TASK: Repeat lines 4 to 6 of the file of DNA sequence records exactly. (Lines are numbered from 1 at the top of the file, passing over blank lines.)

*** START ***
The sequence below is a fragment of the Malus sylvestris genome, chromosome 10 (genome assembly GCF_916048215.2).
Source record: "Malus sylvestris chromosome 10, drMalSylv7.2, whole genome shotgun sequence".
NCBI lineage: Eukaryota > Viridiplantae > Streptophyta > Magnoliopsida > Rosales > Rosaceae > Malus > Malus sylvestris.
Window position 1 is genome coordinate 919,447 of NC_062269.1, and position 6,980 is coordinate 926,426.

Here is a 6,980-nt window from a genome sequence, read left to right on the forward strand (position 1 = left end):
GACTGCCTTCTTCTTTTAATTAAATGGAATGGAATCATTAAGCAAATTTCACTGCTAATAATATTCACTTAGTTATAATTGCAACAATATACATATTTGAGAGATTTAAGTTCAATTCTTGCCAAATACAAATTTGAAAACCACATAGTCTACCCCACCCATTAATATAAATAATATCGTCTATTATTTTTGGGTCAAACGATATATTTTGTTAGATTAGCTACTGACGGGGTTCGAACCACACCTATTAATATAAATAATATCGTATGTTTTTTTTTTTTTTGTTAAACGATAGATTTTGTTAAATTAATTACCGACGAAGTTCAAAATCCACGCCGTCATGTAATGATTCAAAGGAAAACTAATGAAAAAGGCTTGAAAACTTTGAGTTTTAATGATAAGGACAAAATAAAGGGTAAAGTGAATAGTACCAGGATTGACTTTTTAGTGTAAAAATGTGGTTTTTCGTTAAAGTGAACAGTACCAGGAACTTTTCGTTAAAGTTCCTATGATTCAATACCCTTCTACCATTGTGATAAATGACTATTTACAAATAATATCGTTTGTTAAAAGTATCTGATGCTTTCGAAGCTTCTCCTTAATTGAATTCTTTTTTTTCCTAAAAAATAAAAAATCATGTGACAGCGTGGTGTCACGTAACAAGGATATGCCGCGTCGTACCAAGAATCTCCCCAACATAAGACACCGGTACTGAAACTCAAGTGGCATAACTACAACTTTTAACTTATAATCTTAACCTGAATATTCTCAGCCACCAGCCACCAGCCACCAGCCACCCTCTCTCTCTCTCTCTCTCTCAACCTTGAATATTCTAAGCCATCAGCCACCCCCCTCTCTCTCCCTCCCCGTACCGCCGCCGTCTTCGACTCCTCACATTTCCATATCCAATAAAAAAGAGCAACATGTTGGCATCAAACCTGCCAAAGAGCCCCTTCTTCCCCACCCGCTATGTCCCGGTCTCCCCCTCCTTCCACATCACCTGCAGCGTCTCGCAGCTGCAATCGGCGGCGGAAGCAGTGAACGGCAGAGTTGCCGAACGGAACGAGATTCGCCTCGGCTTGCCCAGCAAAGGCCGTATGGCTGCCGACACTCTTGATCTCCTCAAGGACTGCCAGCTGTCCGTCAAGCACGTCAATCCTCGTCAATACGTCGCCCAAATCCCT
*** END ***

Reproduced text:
Window position 1 is genome coordinate 919,447 of NC_062269.1, and position 6,980 is coordinate 926,426.

Here is a 6,980-nt window from a genome sequence, read left to right on the forward strand (position 1 = left end):
GACTGCCTTCTTCTTTTAATTAAATGGAATGGAATCATTAAGCAAATTTCACTGCTAATAATATTCACTTAGTTATAATTGCAACAATATACATATTTGAGAGATTTAAGTTCAATTCTTGCCAAATACAAATTTGAAAACCACATAGTCTACCCCACCCATTAATATAAATAATATCGTCTATTATTTTTGGGTCAAACGATATATTTTGTTAGATTAGCTACTGACGGGGTTCGAACCACACCTATTAATATAAATAATATCGTATGTTTTTTTTTTTTTTGTTAAACGATAGATTTTGTTAAATTAATTACCGACGAAGTTCAAAATCCACGCCGTCATGTAATGATTCAAAGGAAAACTAATGAAAAAGGCTTGAAAACTTTGAGTTTTAATGATAAGGACAAAATAAAGGGTAAAGTGAATAGTACCAGGATTGACTTTTTAGTGTAAAAATGTGGTTTTTCGTTAAAGTGAACAGTACCAGGAACTTTTCGTTAAAGTTCCTATGATTCAATACCCTTCTACCATTGTGATAAATGACTATTTACAAATAATATCGTTTGTTAAAAGTATCTGATGCTTTCGAAGCTTCTCCTTAATTGAATTCTTTTTTTTCCTAAAAAATAAAAAATCATGTGACAGCGTGGTGTCACGTAACAAGGATATGCCGCGTCGTACCAAGAATCTCCCCAACATAAGACACCGGTACTGAAACTCAAGTGGCATAACTACAACTTTTAACTTATAATCTTAACCTGAATATTCTCAGCCACCAGCCACCAGCCACCAGCCACCCTCTCTCTCTCTCTCTCTCTCAACCTTGAATATTCTAAGCCATCAGCCACCCCCCTCTCTCTCCCTCCCCGTACCGCCGCCGTCTTCGACTCCTCACATTTCCATATCCAATAAAAAAGAGCAACATGTTGGCATCAAACCTGCCAAAGAGCCCCTTCTTCCCCACCCGCTATGTCCCGGTCTCCCCCTCCTTCCACATCACCTGCAGCGTCTCGCAGCTGCAATCGGCGGCGGAAGCAGTGAACGGCAGAGTTGCCGAACGGAACGAGATTCGCCTCGGCTTGCCCAGCAAAGGCCGTATGGCTGCCGACACTCTTGATCTCCTCAAGGACTGCCAGCTGTCCGTCAAGCACGTCAATCCTCGTCAATACGTCGCCCAAATCCCT